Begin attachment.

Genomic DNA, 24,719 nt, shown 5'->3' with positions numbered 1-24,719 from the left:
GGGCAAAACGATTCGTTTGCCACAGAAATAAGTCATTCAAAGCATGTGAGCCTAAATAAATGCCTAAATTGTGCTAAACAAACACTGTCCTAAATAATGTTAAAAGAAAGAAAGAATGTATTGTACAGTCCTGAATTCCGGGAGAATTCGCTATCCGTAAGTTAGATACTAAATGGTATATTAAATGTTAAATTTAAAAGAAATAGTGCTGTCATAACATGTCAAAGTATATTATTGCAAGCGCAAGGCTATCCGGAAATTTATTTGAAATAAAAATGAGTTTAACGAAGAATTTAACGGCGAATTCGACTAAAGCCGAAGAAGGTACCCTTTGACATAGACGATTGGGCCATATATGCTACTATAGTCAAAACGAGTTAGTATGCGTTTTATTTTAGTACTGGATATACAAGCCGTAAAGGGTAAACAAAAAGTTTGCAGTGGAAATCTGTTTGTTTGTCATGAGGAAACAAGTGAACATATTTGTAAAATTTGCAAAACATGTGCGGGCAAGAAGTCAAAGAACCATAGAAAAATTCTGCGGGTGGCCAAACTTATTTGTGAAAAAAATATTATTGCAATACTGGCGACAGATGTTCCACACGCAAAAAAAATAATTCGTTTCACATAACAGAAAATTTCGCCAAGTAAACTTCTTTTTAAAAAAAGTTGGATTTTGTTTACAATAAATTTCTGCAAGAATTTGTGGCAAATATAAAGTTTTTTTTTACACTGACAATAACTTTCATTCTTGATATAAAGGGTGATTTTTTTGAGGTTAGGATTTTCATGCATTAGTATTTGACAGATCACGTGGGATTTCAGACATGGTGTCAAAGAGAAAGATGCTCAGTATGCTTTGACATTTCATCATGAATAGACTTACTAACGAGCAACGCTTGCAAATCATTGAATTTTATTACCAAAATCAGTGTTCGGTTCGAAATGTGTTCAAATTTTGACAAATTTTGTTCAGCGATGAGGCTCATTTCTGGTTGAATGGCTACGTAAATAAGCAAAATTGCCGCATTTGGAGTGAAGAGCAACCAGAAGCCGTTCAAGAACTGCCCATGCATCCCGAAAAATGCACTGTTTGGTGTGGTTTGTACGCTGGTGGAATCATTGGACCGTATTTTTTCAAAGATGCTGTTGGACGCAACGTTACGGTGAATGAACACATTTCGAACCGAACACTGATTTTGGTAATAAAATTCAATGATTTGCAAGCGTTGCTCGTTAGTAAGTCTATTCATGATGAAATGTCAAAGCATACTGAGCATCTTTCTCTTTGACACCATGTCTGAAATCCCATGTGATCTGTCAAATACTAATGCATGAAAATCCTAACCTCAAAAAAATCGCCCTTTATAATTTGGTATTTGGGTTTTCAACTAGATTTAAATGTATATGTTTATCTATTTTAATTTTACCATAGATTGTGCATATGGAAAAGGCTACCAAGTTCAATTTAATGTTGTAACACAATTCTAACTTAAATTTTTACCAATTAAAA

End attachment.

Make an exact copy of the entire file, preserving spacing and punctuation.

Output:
Genomic DNA, 24,719 nt, shown 5'->3' with positions numbered 1-24,719 from the left:
GGGCAAAACGATTCGTTTGCCACAGAAATAAGTCATTCAAAGCATGTGAGCCTAAATAAATGCCTAAATTGTGCTAAACAAACACTGTCCTAAATAATGTTAAAAGAAAGAAAGAATGTATTGTACAGTCCTGAATTCCGGGAGAATTCGCTATCCGTAAGTTAGATACTAAATGGTATATTAAATGTTAAATTTAAAAGAAATAGTGCTGTCATAACATGTCAAAGTATATTATTGCAAGCGCAAGGCTATCCGGAAATTTATTTGAAATAAAAATGAGTTTAACGAAGAATTTAACGGCGAATTCGACTAAAGCCGAAGAAGGTACCCTTTGACATAGACGATTGGGCCATATATGCTACTATAGTCAAAACGAGTTAGTATGCGTTTTATTTTAGTACTGGATATACAAGCCGTAAAGGGTAAACAAAAAGTTTGCAGTGGAAATCTGTTTGTTTGTCATGAGGAAACAAGTGAACATATTTGTAAAATTTGCAAAACATGTGCGGGCAAGAAGTCAAAGAACCATAGAAAAATTCTGCGGGTGGCCAAACTTATTTGTGAAAAAAATATTATTGCAATACTGGCGACAGATGTTCCACACGCAAAAAAAATAATTCGTTTCACATAACAGAAAATTTCGCCAAGTAAACTTCTTTTTAAAAAAAGTTGGATTTTGTTTACAATAAATTTCTGCAAGAATTTGTGGCAAATATAAAGTTTTTTTTTACACTGACAATAACTTTCATTCTTGATATAAAGGGTGATTTTTTTGAGGTTAGGATTTTCATGCATTAGTATTTGACAGATCACGTGGGATTTCAGACATGGTGTCAAAGAGAAAGATGCTCAGTATGCTTTGACATTTCATCATGAATAGACTTACTAACGAGCAACGCTTGCAAATCATTGAATTTTATTACCAAAATCAGTGTTCGGTTCGAAATGTGTTCAAATTTTGACAAATTTTGTTCAGCGATGAGGCTCATTTCTGGTTGAATGGCTACGTAAATAAGCAAAATTGCCGCATTTGGAGTGAAGAGCAACCAGAAGCCGTTCAAGAACTGCCCATGCATCCCGAAAAATGCACTGTTTGGTGTGGTTTGTACGCTGGTGGAATCATTGGACCGTATTTTTTCAAAGATGCTGTTGGACGCAACGTTACGGTGAATGAACACATTTCGAACCGAACACTGATTTTGGTAATAAAATTCAATGATTTGCAAGCGTTGCTCGTTAGTAAGTCTATTCATGATGAAATGTCAAAGCATACTGAGCATCTTTCTCTTTGACACCATGTCTGAAATCCCATGTGATCTGTCAAATACTAATGCATGAAAATCCTAACCTCAAAAAAATCGCCCTTTATAATTTGGTATTTGGGTTTTCAACTAGATTTAAATGTATATGTTTATCTATTTTAATTTTACCATAGATTGTGCATATGGAAAAGGCTACCAAGTTCAATTTAATGTTGTAACACAATTCTAACTTAAATTTTTACCAATTAAAA